I really want to join you tonight for dog training class for Smudges, I said to my husband, but would you be okay going without me?
Of course, I would, he said. He understands exactly why.
It’s fire season where we live. We’ve just received a red flag warning, as we haven’t seen precipitation in weeks. The grasses are crunching under our feet as we walk the trails in our mountain valley, eight thousand feet in the foothills of the Rockies. Thoughts of leaving our other two rescue dogs alone while we train the third 50 miles away feels tenuous and presumptive at best.
I can still see her in my mind’s eye: Girl Ella, my friend’s Bloodhound, trapped at the cabin in Fourmile Canyon while my friend was working at her laundromat down in town. The fire broke out in the fall of 2010, and for reasons of safety and an abundance of caution, she was barred from driving up the canyon to her home.
Girl Ella died in the blaze. My friend couldn’t speak of her passing months later without tears in her eyes.
I still remember her floppy Bloodhound ears. She was only five years old.
There’s a fire across from the cabin, our neighbor-tenant phoned one Saturday afternoon in 2016. We were 50 miles away in Denver, enjoying a bit of urbanity on a July afternoon. We tore out of the restaurant, summoning the check from the waitress and running down the street to our Subaru. When we entered the Canyon for the remaining 15-mile trip home, we were slowed by tourists, stuck in recreationalist traffic, and praying under stress the entire journey that we would not be blocked from reaching home to our animals.
We arrived just minutes before they closed the canyon for the Cold Springs Fire. Fourmile Canyon, where Girl Ella lived and died, is just 10 miles to the east.
I love where you live, friends often say from the front porch. I’d love to have a valley like this someday, they say of our old townsite.
I smile and thank them, and feel a measure of gratitude that I am sufficiently fortunate to live 15 miles above the gilded City of Boulder, Colorado.
Our valley and all dwellings within were saved from that Cold Springs Fire by a BAE-146 slurry bomber dropping retardant on the flames just as we were about to be overrun by the blaze jumping Boulder Canyon. My husband and I watched from the top of the valley at the dam, with all our dogs in the vehicles and possessions in the back seat.
I can’t leave, I said to him, I need to see it go. I’d lived there 24 years on the land I’d pioneered with my former partner, without running water or solar electricity. My life is in this valley.
When the flames were doused, we had a choice: return home and shelter in place, or continue on to a local high school gymnasium with our three dogs.
I can’t think of a better place to wait this out, my husband said. We spent the next seven days feeding hummingbirds flocking to our feeders in droves, stacked up like planes at DIA, on account of being burned out of other areas. Barn swallow nestlings chirped while parents brought smashed mosquitoes on the wing from the valley still replete with green grasses. Helicopters chop-chop-chopped overhead on their way to and from the reservoir above our valley, bringing gallons of water to the larger conflagration nearby.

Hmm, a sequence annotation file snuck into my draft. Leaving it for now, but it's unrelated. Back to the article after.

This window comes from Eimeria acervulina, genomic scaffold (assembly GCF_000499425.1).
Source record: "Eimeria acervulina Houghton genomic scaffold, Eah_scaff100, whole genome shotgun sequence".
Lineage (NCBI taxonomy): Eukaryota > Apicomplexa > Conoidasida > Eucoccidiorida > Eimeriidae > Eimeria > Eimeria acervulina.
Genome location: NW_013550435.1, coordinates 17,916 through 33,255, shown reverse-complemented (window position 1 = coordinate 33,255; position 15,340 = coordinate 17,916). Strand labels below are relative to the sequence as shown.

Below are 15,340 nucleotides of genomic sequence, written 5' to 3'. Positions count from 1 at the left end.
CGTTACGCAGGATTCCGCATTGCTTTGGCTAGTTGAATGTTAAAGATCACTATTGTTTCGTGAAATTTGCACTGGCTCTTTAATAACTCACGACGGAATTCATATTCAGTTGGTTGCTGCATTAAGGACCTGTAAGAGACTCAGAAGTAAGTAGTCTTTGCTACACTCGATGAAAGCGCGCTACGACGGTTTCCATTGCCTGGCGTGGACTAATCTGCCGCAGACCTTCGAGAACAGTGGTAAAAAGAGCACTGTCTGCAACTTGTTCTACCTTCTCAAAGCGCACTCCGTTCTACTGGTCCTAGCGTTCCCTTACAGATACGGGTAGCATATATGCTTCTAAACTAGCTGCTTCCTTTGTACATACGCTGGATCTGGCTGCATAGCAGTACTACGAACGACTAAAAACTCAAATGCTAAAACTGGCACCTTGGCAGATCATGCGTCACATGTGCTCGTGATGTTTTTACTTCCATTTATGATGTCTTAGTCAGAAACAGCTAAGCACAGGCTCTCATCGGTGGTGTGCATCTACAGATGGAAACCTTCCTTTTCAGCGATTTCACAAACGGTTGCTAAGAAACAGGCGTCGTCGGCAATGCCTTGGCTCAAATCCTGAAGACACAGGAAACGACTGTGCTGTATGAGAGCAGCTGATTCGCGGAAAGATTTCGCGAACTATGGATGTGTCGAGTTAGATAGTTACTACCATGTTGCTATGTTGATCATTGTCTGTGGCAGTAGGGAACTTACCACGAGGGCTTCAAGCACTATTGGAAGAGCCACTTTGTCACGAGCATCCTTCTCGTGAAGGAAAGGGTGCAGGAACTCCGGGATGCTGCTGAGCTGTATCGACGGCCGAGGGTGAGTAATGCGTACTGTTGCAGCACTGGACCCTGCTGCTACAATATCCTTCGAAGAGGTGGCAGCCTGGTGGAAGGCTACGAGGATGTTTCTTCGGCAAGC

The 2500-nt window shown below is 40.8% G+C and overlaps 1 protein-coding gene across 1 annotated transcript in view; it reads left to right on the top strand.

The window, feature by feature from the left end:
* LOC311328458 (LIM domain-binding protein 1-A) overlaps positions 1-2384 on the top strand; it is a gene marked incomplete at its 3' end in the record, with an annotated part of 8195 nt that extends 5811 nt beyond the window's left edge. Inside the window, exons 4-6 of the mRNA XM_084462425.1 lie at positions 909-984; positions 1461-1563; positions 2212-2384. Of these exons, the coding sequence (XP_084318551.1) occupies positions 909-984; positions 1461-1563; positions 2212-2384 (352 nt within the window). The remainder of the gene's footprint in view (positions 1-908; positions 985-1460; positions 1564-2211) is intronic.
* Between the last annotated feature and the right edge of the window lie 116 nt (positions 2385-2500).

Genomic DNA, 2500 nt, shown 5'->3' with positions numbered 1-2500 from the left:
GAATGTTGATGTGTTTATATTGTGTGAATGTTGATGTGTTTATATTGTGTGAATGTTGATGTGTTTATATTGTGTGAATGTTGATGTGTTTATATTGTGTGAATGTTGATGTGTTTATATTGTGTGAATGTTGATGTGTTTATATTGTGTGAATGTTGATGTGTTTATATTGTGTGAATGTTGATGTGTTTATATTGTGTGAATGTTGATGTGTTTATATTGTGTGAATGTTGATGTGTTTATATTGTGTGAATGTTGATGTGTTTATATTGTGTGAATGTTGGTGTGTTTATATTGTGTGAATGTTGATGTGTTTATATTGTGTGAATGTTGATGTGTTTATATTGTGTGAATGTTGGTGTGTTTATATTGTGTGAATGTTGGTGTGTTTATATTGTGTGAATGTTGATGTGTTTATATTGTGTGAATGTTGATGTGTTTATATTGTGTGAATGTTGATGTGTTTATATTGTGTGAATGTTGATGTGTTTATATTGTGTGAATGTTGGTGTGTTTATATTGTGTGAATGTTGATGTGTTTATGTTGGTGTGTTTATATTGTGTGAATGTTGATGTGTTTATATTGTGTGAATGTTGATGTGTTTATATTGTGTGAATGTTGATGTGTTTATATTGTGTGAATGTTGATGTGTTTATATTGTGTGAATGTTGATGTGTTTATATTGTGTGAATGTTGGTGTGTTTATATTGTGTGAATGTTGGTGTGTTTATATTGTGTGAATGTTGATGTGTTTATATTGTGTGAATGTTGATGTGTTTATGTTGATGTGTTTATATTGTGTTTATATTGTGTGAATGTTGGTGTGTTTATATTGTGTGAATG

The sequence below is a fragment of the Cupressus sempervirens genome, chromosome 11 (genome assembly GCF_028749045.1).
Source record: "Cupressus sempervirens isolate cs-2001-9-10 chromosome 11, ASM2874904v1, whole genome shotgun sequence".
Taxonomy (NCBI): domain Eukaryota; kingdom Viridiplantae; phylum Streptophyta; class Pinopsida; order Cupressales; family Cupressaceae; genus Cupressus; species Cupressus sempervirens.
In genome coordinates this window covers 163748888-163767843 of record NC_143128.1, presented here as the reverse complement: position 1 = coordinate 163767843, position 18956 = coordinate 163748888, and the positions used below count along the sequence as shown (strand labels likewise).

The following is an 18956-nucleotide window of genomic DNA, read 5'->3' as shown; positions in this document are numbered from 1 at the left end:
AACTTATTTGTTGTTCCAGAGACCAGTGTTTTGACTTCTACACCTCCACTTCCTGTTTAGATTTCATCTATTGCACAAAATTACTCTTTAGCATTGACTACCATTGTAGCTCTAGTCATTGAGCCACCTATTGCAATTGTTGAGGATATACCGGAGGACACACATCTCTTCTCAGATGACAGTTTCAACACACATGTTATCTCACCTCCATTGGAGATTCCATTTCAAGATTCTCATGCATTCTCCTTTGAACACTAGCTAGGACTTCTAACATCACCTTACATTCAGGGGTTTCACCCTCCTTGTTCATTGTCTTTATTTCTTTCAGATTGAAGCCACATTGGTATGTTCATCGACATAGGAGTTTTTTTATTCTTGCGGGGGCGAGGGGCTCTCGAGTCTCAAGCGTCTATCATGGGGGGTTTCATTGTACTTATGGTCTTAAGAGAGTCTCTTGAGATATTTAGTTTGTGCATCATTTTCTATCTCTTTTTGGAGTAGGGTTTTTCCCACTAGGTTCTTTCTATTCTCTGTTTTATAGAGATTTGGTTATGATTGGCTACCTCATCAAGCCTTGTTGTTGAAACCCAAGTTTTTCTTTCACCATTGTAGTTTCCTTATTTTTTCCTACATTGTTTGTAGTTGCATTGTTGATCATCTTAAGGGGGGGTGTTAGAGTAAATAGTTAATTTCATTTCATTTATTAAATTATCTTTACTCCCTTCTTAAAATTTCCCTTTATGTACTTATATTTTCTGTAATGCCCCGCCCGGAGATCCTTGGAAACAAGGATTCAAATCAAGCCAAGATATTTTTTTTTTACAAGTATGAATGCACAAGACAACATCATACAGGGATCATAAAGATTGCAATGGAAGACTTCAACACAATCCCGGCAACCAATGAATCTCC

We slept out on the cot on the driveway, keys in the ignition and vehicles loaded with clothing, dog food, photographs, and toiletries, night after night. I say slept, because that’s what my husband did. Me, I was awake night after night, listening to the wind in the willows along the creek and watching emergency vehicles run up and down on the closed highway.
It took seven or so days before the fire was contained, to borrow fire parlance. In the meantime, eight homes were lost and a Saint Bernard named Geno sparked a massive community search—his firefighting people had been off saving the homes of others. Cats crawling to safety under granite rocks fell victim to smoke and flames.
Geno was never found, and many who lost their homes declined to rebuild.
Climate change, a term as controversial as any partisan issue in our culture these days, is upon the West as Vladimir Putin is on the lands of Ukraine. Destruction of land by wildfire, fueled by incessant drought, gusting winds, and increasingly warm temperatures is now the norm. Scientists like my husband have been studying the phenomenon and watching the numbers, speaking out warnings and telling all who would listen:
We have got to reduce our carbon footprint if we have any chance of reversing climate change. The time is well-past now.
This afternoon, I’ll be staying behind in the company of our other two rescue dogs and thinking about our new reality, as I bring in the bird feeders and watch for the bear frequenting our valley in search of apples and berries. I’ll hope that she gets enough in these drying times. And I’ll be leaving the light on the front porch, awaiting my husband’s return with Smudges, who will tell me whatever new lesson she has learned from her training class 50 miles away in a place not-so-endangered by the next wildfire.